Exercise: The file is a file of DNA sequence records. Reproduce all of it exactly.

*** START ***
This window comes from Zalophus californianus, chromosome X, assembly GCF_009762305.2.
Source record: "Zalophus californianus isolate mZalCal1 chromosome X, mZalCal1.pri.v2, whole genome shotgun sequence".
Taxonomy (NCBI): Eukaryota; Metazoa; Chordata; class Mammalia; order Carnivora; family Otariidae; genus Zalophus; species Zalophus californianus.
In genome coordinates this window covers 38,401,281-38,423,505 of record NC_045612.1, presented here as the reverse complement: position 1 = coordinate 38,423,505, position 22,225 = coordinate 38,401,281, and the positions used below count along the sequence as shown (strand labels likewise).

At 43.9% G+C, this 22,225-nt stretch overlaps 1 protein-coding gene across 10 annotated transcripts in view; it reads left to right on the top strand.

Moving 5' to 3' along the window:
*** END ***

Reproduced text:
This window comes from Zalophus californianus, chromosome X, assembly GCF_009762305.2.
Source record: "Zalophus californianus isolate mZalCal1 chromosome X, mZalCal1.pri.v2, whole genome shotgun sequence".
Taxonomy (NCBI): Eukaryota; Metazoa; Chordata; class Mammalia; order Carnivora; family Otariidae; genus Zalophus; species Zalophus californianus.
In genome coordinates this window covers 38,401,281-38,423,505 of record NC_045612.1, presented here as the reverse complement: position 1 = coordinate 38,423,505, position 22,225 = coordinate 38,401,281, and the positions used below count along the sequence as shown (strand labels likewise).

At 43.9% G+C, this 22,225-nt stretch overlaps 1 protein-coding gene across 10 annotated transcripts in view; it reads left to right on the top strand.

Moving 5' to 3' along the window: